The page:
The Tallest Mountain in the World May Not Be What You Think

It’s all depends on whether you measure from sea level, sea floor, or even the planet’s center.

the mountains around Pokhara, blanketed by fog

Nepal’s Annapurna Range boasts a number of stunning mountain peaks.

Photo by Susan Portnoy

As dawn’s twilight settled over Pokhara, I pointed toward the large shadow towering over the city’s thousands of tiny shimmering lights and asked for the mountain’s name. “That’s not a mountain; it’s a hill,” said Rabina, my Nepali guide, of the 8,500-foot Odane Hill. “Seriously?” I asked. To earn the moniker, says Rakesh Shahi, owner of Mystik Mountains Adventures in Kathmandu, the summit must have snow cover year-round and that happens roughly above 18,000 feet. I had to admit, it made sense; the colossal silhouette of Annapurna South’s snowcapped summit, at almost 24,000 feet, dwarfed Odane. Even so, Annapurna is smaller than Everest, which is considered the world’s tallest mountain. Or is it? The answer depends on your perspective.

How are mountains measured?

If you measure from sea level, says Lynn Moorman, professor of Earth and Environmental Sciences at Mount Royal University in Calgary, Everest is hands down the winner at 29,032 feet and steadily rising. The Indian and Eurasian plates forming the Himalayas continue to collide, says Moorman, lifting the continental land, albeit slowly. “They [tectonic plates] move about the speed of your fingernails growing.” But while Everest’s height increases, it’s simultaneously being worn away by the elements, earthquakes, and avalanches.

By adopting a different measurement approach, the United States could lay claim to the world’s tallest mountain. Mauna Kea, a dormant volcano on the island of Hawai’i, rises 13,796 feet above sea level. However, if you take into account the 19,700 feet the volcano extends to the sea floor, Mauna Kea is a whopping 33,500 feet in total and significantly taller than Everest.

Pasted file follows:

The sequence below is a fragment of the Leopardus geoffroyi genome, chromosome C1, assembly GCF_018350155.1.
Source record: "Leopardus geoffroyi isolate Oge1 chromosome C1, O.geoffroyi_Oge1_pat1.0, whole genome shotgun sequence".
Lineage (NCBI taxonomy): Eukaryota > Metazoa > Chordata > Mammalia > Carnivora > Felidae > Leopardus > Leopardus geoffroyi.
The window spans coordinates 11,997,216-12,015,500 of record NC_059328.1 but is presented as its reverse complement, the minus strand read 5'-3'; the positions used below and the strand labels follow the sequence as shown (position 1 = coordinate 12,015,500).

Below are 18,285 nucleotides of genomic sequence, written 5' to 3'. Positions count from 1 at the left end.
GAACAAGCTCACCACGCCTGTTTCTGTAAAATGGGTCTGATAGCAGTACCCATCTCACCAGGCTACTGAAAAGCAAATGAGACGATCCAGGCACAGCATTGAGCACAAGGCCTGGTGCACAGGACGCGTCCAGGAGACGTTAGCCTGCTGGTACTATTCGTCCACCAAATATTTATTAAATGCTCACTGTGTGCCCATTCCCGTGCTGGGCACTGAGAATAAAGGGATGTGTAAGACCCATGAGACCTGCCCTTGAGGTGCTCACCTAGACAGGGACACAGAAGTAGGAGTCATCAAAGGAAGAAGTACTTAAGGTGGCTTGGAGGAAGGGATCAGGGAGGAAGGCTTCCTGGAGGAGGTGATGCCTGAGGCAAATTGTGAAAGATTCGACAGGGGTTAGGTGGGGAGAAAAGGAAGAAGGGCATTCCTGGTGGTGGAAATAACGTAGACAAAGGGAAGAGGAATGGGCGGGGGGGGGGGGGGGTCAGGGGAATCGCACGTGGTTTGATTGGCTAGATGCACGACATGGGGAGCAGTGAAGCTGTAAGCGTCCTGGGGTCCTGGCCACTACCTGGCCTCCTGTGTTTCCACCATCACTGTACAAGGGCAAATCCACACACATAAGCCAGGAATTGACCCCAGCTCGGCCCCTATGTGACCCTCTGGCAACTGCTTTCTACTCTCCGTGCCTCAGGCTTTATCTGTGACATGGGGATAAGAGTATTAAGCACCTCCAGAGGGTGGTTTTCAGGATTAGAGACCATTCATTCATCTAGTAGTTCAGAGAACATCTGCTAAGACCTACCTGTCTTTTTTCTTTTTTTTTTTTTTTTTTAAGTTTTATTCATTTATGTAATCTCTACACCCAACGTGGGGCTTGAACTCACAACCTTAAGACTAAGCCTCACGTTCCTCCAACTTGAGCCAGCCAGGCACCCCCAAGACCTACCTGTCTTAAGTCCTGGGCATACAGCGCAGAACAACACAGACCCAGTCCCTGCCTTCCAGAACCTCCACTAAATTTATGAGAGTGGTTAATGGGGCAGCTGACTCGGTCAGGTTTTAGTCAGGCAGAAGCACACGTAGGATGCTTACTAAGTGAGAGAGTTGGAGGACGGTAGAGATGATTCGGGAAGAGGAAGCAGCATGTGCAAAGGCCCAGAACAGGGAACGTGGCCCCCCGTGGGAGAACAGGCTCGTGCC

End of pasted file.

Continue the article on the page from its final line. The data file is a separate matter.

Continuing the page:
Or, with yet another kind of measurement, South America would be home to the highest mountain in the world. If you compute the distance from the planet’s center, Chimborazo, located near the equator at 20,564 feet in Ecuador, earns the top honor. That’s because the earth is more like an ellipsoid than a perfect sphere. Imagine gently squeezing a small, soft ball at its north and south poles; the ball will bulge east to west, at its “equator,” so to speak. “The distance from one point on the equator to the exact opposite point is going to be longer than from the north pole to the south pole,” Moorman explains. “So if you’re just looking at that, then that one [Chimborazo] would be farthest from the earth’s center” and taller than Everest.

How was Everest measured?

Of course, the tools used for measurement have changed over the decades, which in turn have affected official heights. Using trigonometrical calculations, the Survey of India measured Peak (XV), later named after Sir George Everest, the former Surveyor General of India, at 29,002 feet during the 19th century. However, in 1954, another India survey added 26 feet. The most recent measurements of Everest by Nepal in 2019 and by China in 2020 added another four feet to the mountain’s height, raising the grand total to approximately 29,032 feet, the mountain’s current “official” height.

On a related note, the Appalachians, which formed between 300 and 500 million years ago, may have been as tall or taller as Everest at one point. The 2000-mile range, extending from Canada to Alabama, has had eons more time for the forces of nature to chip away at its stature. Who knows, in 100 million years, Everest may be nothing more than a hill.

Susan Portnoy is a freelance photographer, travel writer, based in New York City. Her work has appeared in publications such as Travel + Leisure, Smithsonian, Fodor’s, Newsweek, and Hemispheres.
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